In the particular experiment that received the lion's share of attention, the experimental signature was a "zero-bias peak" in the electrical conductance of these structures.  The (differential) conductance is the slope of the \(I-V\) curve of an electrical device - at any given voltage (colloquially called "bias"), the (differential) conductance tells you how much more current you would get if you increased the voltage by a tiny amount.  In this case, the experimentalists found a peak in the conductance near \( V  = 0 \), and that peak stayed put at \(V = 0\) even when a magnetic field was varied quite a bit, and a gate voltage was used to tune the amount of charge in the semiconductor.  This agreed well with predictions for the situation when there is a Majorana-like quasiparticle bound to the semiconductor/superconductor interface. 

The question is, though, is that, by itself, sufficient to prove the existence of Majorana-like quasiparticles experimentally?  According to this new paper, perhaps not.  It looks like it's theoretically possible to have other (boring, conventional) quasiparticles that can form bound states at that interface that also give a zero-bias peak in the conductance.  Hmm.  Looks like it may well be necessary to look at other measurable quantities besides just the conductance to try to settle this once and for all.  This is an important point that gets too little appreciation in popular treatments of physics.  It's rare that you can directly measure the really interesting property or system directly.  Instead, you have to use the tools at your disposal to test the implications of the various possibilities. 

Sunday, July 08, 2012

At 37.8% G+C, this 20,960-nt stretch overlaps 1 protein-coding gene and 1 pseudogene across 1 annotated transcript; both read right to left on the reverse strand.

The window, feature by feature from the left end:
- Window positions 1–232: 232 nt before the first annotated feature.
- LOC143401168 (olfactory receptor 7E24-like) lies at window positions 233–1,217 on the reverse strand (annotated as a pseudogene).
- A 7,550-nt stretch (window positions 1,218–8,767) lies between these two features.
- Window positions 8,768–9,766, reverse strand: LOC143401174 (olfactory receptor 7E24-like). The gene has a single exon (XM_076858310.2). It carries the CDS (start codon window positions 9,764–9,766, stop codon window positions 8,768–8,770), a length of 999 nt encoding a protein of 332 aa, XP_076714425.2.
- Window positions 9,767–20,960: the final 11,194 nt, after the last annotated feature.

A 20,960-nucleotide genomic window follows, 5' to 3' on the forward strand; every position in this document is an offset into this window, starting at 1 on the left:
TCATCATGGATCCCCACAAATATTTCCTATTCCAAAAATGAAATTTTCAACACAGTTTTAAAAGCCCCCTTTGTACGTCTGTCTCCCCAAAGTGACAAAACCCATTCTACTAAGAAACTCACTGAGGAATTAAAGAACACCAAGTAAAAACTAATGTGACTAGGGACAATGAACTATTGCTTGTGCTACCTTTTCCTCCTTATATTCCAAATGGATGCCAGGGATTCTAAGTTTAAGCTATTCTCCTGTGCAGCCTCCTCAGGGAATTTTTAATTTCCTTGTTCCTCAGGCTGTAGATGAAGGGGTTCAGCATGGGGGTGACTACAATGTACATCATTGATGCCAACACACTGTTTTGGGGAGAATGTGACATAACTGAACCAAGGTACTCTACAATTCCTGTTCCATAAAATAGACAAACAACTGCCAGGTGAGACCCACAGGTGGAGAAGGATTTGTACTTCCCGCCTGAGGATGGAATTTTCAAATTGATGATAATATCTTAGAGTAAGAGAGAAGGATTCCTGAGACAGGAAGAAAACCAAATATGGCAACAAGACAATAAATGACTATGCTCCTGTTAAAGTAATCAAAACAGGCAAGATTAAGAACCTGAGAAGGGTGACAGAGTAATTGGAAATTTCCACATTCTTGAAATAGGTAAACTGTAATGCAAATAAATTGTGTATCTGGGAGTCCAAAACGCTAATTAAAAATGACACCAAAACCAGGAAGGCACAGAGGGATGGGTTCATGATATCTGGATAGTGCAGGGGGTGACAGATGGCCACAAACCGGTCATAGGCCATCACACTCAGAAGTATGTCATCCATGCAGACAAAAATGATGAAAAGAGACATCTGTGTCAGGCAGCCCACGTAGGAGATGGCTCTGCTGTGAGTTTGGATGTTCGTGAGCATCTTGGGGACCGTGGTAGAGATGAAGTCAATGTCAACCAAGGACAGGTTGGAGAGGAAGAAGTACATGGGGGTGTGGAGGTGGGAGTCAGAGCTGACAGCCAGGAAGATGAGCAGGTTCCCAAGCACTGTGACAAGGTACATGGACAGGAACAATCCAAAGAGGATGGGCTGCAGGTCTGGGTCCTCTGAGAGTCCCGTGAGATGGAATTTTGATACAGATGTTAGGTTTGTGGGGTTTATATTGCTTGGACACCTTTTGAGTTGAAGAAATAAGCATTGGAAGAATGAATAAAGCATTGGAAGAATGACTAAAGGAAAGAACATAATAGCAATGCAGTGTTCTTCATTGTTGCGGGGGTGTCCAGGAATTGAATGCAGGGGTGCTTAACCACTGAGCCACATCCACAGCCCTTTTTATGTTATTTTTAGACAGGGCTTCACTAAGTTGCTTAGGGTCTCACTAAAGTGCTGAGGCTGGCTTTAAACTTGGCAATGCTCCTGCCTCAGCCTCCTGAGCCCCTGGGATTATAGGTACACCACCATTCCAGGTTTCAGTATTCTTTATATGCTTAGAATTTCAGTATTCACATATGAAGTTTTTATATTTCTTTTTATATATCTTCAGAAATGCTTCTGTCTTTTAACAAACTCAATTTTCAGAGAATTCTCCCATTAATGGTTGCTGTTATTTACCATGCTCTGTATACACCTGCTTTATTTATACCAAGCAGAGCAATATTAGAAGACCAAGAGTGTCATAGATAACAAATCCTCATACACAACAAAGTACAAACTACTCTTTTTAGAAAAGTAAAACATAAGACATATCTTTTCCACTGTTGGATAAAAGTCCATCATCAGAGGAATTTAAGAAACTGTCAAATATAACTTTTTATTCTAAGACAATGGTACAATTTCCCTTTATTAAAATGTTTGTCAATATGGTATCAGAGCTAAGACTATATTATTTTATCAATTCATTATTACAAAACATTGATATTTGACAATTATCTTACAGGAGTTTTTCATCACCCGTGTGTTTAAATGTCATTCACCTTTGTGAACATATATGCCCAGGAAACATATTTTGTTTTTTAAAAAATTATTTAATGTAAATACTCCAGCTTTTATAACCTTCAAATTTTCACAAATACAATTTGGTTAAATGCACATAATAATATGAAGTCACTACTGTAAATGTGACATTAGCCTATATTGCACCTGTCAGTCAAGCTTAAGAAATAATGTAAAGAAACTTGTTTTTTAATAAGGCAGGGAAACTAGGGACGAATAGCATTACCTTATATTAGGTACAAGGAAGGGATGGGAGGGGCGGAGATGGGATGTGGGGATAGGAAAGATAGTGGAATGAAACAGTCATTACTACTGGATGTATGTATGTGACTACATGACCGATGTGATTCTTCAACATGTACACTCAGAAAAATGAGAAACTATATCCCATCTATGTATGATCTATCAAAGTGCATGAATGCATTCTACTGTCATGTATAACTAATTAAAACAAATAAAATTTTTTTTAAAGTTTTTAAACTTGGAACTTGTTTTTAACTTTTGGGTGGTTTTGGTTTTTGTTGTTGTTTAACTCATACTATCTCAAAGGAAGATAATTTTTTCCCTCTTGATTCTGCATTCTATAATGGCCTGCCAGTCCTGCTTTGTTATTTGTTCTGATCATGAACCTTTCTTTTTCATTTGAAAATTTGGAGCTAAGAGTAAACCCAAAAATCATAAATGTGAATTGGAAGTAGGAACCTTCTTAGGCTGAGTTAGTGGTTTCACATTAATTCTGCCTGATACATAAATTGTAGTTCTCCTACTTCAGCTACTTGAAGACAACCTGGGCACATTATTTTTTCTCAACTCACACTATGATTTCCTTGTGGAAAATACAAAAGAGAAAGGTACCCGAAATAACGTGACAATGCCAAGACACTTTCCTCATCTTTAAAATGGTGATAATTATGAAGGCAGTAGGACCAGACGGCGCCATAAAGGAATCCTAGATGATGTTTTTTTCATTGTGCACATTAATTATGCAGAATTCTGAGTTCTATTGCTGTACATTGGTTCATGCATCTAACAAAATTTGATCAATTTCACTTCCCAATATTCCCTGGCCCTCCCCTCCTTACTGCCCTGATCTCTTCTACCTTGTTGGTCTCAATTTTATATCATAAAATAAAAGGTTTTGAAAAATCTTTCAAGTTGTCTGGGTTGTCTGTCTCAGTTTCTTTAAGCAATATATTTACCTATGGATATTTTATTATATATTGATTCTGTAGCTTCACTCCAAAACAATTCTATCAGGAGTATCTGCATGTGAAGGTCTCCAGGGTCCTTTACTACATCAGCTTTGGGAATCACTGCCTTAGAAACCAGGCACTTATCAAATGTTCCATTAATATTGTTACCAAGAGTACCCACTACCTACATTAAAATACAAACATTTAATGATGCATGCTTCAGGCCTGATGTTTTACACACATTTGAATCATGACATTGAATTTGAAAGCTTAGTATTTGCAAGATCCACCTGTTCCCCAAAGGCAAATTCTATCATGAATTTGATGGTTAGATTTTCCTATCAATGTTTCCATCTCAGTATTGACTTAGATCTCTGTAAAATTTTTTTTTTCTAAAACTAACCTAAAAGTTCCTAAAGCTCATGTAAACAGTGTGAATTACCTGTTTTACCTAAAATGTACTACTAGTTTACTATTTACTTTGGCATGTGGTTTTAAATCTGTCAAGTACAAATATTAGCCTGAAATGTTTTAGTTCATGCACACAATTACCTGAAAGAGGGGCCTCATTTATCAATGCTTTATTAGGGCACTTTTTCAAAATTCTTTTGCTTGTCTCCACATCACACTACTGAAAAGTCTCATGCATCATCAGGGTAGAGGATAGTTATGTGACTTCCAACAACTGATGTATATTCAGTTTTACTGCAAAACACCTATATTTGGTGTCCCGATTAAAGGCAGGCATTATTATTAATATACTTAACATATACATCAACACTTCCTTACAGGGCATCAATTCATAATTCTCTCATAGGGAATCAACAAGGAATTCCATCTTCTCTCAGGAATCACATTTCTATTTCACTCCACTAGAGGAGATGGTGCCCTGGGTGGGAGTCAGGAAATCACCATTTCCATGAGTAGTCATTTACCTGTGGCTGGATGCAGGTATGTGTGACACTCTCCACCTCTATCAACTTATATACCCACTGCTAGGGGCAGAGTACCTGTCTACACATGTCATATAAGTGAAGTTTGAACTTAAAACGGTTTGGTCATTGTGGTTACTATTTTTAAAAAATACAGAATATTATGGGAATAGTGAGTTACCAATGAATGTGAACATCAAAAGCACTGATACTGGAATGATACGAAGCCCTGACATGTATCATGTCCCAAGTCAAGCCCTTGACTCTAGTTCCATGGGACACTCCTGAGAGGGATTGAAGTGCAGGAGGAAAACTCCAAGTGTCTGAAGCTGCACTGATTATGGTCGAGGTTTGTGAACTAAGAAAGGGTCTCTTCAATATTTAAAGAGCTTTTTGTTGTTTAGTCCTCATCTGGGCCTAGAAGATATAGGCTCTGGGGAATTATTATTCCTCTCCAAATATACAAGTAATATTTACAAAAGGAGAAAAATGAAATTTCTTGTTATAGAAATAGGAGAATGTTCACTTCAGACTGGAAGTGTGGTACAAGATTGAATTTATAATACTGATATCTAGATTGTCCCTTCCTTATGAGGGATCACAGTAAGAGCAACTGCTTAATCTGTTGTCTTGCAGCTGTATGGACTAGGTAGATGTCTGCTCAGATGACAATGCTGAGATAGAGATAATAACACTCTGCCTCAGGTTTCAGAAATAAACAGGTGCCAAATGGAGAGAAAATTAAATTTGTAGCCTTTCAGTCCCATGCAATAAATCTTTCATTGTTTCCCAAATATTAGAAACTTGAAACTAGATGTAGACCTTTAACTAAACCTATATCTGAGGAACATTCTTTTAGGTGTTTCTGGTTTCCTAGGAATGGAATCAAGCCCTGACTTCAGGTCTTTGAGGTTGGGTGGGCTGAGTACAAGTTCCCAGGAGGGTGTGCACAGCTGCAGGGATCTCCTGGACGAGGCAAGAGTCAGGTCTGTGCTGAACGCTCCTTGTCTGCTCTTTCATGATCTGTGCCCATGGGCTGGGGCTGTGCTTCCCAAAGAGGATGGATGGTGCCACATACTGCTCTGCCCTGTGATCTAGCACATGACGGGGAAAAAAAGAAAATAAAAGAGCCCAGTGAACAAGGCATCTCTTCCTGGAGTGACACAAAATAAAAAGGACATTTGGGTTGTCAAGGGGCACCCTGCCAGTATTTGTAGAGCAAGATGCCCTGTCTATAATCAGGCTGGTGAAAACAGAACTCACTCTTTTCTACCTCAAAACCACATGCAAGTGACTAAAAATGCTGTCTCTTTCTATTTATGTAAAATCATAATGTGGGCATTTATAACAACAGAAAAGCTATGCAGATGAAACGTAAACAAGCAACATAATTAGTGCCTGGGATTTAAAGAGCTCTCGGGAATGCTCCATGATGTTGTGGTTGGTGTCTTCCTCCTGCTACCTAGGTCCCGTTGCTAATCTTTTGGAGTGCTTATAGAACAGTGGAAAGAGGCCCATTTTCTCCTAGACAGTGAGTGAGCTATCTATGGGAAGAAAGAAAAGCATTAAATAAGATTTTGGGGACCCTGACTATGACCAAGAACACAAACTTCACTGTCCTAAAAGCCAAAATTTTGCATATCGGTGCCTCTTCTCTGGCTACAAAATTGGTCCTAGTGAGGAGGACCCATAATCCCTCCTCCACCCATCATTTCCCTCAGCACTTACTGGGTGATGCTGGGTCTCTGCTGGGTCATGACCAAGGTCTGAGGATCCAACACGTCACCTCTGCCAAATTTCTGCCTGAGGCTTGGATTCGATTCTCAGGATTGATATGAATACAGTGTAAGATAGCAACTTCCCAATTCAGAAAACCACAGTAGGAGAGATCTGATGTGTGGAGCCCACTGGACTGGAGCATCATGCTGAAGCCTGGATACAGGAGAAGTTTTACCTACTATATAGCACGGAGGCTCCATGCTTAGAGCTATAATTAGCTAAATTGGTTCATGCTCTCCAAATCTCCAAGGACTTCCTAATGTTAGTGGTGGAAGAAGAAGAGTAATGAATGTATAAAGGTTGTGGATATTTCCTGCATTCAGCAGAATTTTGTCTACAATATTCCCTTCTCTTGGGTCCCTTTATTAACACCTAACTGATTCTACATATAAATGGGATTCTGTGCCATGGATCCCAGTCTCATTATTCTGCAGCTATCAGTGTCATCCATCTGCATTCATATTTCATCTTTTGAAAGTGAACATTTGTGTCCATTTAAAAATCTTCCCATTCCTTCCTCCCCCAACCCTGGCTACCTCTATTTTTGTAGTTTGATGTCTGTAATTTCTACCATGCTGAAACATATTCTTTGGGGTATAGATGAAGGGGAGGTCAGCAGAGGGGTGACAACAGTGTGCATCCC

What is effective mass?

Given my previous post and the Higgs excitement, it's worth thinking a bit about what we mean by "effective mass" for charge carriers in solids.  At the root of the concept is the idea that it is meaningful to describe the low energy (compared with the bandwidth, which turns out to be on the order of electron-volts) electronic excitations of (the many electrons in) solids as electron-like quasiparticles - quantum objects that are well described as occupying particular states that are described as having definite energy and momentum (for the experts, these states are approximate eigenstates of energy and momentum).  One can look at those allowed states, and ask how energy \(E \) varies as a function of momentum \(\mathbf{p} \).  If the leading variation is quadratic, then we can define an effective mass by \(E \approx p^{2}/2m* \).  Note that this doesn't have to be the situation.  Near the "Dirac point" in graphene, where the occupied \(\pi \) electron band has its maximum energy and the unoccupied \(\pi \) band has its minimum energy, the energy of the quasiparticles goes linearly in momentum, analogous to what one would expect for ultrarelativistic particles in free space.